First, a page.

The cutting edge of Bluetooth — Bluetooth Smart™

Bluetooth Smart or Bluetooth Low Energy (BLE) is a new technology that allows devices to disable the Bluetooth transmitter when not in use to save battery life and lets small/low-powered Bluetooth devices do more than ever before.

The future of Bluetooth/Bluetooth v4.0 will extend wireless capabilities to products that require low energy consumption. These include:

  • Smart Watches – Due to limited battery power, these slim devices require a lower-energy Bluetooth transmission.
  • In-Home Medical Devices – Heart rate monitors, blood pressure monitors, and even blood glucose meters are being offered with Bluetooth capabilities to sync with smart devices, particularly Apple iPhone.
  • Energy-Efficiency Sensors – Products can be designed with simple button-cell batteries. Communication is minimized, and device uses no energy except when transmitting data.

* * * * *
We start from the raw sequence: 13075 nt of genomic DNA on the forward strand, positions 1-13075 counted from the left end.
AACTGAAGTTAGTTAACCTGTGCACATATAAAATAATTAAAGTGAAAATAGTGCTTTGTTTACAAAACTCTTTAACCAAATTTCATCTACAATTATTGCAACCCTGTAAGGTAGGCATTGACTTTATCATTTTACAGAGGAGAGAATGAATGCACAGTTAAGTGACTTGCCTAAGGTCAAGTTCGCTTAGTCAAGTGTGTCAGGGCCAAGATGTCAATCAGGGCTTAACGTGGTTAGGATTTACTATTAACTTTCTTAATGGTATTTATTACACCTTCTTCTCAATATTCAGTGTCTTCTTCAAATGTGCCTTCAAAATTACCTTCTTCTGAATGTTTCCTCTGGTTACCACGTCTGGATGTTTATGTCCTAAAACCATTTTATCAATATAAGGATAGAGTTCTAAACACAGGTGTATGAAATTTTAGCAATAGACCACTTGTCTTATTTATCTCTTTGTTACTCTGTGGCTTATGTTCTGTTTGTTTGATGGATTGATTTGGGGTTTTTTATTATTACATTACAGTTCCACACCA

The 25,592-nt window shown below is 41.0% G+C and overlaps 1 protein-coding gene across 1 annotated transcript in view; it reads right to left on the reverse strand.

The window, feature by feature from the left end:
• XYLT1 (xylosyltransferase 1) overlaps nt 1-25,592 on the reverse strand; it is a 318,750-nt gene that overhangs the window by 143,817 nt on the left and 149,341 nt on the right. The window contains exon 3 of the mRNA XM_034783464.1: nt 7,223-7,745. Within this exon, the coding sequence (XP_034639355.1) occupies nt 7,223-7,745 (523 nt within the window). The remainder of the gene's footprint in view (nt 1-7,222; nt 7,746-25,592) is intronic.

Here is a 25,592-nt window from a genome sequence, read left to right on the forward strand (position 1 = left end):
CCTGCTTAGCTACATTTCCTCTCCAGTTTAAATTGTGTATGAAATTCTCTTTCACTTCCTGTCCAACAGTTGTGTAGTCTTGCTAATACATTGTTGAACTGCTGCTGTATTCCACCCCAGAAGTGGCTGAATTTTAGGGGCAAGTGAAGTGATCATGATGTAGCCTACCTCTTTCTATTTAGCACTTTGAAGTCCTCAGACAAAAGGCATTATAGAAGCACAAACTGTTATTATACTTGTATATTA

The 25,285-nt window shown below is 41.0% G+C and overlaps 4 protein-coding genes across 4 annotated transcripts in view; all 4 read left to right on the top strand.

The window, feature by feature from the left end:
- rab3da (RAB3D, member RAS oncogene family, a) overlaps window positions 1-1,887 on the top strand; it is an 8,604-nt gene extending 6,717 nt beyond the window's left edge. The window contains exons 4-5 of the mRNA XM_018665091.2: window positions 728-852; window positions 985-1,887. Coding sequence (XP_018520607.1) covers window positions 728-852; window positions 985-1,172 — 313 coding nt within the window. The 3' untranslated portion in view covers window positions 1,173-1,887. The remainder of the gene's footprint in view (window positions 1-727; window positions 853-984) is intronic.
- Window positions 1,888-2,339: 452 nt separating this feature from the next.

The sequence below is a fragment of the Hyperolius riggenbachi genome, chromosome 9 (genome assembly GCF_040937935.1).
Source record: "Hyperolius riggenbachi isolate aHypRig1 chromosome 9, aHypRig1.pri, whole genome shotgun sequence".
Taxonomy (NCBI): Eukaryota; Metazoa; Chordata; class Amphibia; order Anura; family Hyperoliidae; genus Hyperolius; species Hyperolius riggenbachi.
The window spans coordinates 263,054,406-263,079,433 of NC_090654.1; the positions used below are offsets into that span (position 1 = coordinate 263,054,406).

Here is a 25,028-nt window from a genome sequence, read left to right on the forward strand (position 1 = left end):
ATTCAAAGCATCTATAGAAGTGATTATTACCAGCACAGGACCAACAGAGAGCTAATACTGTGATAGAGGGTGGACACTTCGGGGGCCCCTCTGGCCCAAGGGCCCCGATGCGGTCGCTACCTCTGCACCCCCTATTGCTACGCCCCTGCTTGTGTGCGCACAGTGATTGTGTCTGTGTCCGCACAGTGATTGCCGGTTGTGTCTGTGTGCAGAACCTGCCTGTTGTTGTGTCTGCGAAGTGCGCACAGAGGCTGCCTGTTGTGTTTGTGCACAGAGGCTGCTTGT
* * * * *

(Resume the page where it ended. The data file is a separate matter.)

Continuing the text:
• High-speed data transfer – Bluetooth is being expanded for increased power usage and bandwidth demands.
  • Home automation – China is deploying smart meters @ 25 million a year. This allows utility companies to monitor usage more efficiently, and home users can monitor their energy consumption from a smart device.

Beacons & iBeacons

Businesses are already finding value using the new BLE beacon technology.

“iBeacon” is a feature of iOS 7 which works with both Apple branded beacons and third-party hardware and uses BLE sensors to allow devices to detect beacons. These beacons don’t require WiFi or a cellular connection to communicate with a smart device.